Treasury to address finance MECs on PPE contracts 'malfeasance'
Finance minister Tito Mboweni wants information of all companies that were awarded personal protective equipment tenders to be made public.
This, he said, will be one of his requests when he meets with provincial MECs of finance tomorrow.
The procurement of PPEs have been marred by allegations of corruption and impropriety in the awarding of contracts which many are suspected to have been inflated.
Mboweni told the parliament standing committee on finance that there was prima facie evidence that regulations on how PPEs were supposed to be procured were not followed and that he would seek answers with the MECs while law enforcement was also expected to play its part.
“In my conversation tomorrow with MECs of finance, we’re going to discuss and insist on the fact that all these contracts must be published for the public to see and in publishing who won which contract, we will also want to know who were the competitors and on what basis did the competitors lose,” Mboweni said
Some of the allegations which have been made are that some of the companies which were awarded tenders had either no experience or expertise in providing PPEs – with some being entertainment, mortuaries or even catering companies.
Mboweni said he would demand that profiles of companies that were awarded and the reasons for having won the tenders to be published as well as whether those companies had ties with politicians.
“We’ll be interested to know on the age of companies. When were they formed, were they formed the previous night? Or they’ve been there before? Or what was the case? What was the case with the PEPs – political exposed people? We would like to know and deal with that,” Mboweni said.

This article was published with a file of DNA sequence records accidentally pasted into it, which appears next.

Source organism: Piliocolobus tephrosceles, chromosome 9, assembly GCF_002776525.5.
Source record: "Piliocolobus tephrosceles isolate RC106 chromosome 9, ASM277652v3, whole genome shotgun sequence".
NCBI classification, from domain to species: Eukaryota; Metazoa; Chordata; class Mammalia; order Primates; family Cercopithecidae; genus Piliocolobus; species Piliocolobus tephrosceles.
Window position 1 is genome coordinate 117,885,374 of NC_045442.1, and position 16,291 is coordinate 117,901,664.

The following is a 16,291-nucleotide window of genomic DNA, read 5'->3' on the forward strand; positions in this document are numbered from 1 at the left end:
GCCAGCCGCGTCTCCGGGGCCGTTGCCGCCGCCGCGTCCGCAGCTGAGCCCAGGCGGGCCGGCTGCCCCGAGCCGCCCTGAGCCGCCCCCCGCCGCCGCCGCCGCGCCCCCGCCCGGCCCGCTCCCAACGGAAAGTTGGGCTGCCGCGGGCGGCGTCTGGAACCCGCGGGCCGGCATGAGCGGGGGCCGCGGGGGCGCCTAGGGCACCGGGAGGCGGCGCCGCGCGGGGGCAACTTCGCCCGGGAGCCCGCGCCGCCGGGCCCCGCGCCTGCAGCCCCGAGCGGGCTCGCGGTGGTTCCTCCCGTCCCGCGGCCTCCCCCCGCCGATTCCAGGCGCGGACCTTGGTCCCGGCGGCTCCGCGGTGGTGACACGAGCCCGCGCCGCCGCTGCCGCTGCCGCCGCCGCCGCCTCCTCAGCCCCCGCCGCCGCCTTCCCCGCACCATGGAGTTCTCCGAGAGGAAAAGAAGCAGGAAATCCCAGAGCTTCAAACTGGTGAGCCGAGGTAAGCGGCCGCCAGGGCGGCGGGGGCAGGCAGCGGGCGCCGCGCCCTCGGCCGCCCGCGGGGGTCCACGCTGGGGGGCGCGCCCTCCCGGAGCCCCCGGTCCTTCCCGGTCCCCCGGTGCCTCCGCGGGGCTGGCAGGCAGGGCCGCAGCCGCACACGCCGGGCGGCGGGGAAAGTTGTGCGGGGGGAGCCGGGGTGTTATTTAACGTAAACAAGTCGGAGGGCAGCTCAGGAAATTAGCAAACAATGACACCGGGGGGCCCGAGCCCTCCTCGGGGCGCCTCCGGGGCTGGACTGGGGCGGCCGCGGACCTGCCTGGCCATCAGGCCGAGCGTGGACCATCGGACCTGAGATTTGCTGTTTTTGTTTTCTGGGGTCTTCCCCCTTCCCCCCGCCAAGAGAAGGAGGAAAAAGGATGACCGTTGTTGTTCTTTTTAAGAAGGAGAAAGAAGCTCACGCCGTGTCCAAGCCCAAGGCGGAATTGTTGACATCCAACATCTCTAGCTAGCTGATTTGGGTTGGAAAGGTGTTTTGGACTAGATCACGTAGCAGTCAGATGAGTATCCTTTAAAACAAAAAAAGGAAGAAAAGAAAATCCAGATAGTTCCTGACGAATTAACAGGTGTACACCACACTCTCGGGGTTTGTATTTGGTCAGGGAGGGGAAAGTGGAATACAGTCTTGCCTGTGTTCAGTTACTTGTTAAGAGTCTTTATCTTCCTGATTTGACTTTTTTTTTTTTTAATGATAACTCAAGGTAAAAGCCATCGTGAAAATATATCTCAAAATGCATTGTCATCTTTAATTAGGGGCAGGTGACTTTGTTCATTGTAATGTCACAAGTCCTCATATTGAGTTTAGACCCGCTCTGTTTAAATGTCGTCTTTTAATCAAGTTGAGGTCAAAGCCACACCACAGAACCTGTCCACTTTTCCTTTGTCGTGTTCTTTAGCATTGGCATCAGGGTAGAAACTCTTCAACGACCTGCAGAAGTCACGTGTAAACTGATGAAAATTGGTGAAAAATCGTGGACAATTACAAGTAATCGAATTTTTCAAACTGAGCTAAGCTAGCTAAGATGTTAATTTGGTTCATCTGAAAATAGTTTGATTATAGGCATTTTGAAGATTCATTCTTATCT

Because of global Covid-19 pandemic, there was a global demand for PPEs which led to shortage of supplies and significant price increases.
Emergency procurement regulations in instances where some of the PPEs such as masks, gloves and bodysuits could be produced locally.
This meant that the government had to make provisions to consider local suppliers who were able to produce and supply the said PPEs.
This, according to a presentation by the national treasury director general Dondo Mogajane, exposed the process to exploitation, fraud and corruption as politically connected companies were favoured over others.
“There were limitations as you can imagine. One of the key things, and that we noticed, was that obviously what we were trying to do in an emergency mode is prone to exploitation because in many ways we then realised that there are instances where a few suppliers would actually be the one’s considered,” Mogajane.
Mboweni said that instructions by the national treasury that were aimed at preventing such exploitation of the procurement processes were not followed by accounting officers such as heads of departments, MECs and chief financial officers.
“If all the parties followed the tender process, the procurement process, we would not be having this conversation today,” Mboweni said.
“But the fact and reality of the matter is that people found an opportunity to do that which is wrong.”
Mogajane said that the national treasury was considering new control measures to prevent further malfeasance in the handling of public funds and that they were working together with the Auditor General of South Africa.
One of them was that the AGSA does not wait for the end of the year to start working on audit reports and that the office dispatches people on the ground to start holding those responsible for public funds accountable.
They are also proposing that the emergency procurement of PPEs be ended and that normal procurement ways of procuring goods be implemented.
“Because issues of supply and demand are not an issue anymore. You go to any Clicks today, you go to any shop, you will get sanitisers, you will get masks, they are easily available,” Mogajane said.
“We have boosted local production. We have to emphasise local production of face shields, of masks, all of that is now in place after a few months of challenges that we had.”
“As a result, we are of the view that we can go back to measures that we all know. You have to then, in this case, be part of a procurement list, the product that you supply, the price will continue to be determined by us, the price will continue to be dictated by us because we think we are better placed to understand where the price is at any given point in time.”
Mogajane said that so far national and provincial departments had spent R10.4bn of the proposed R145bn Covid-19 relief package.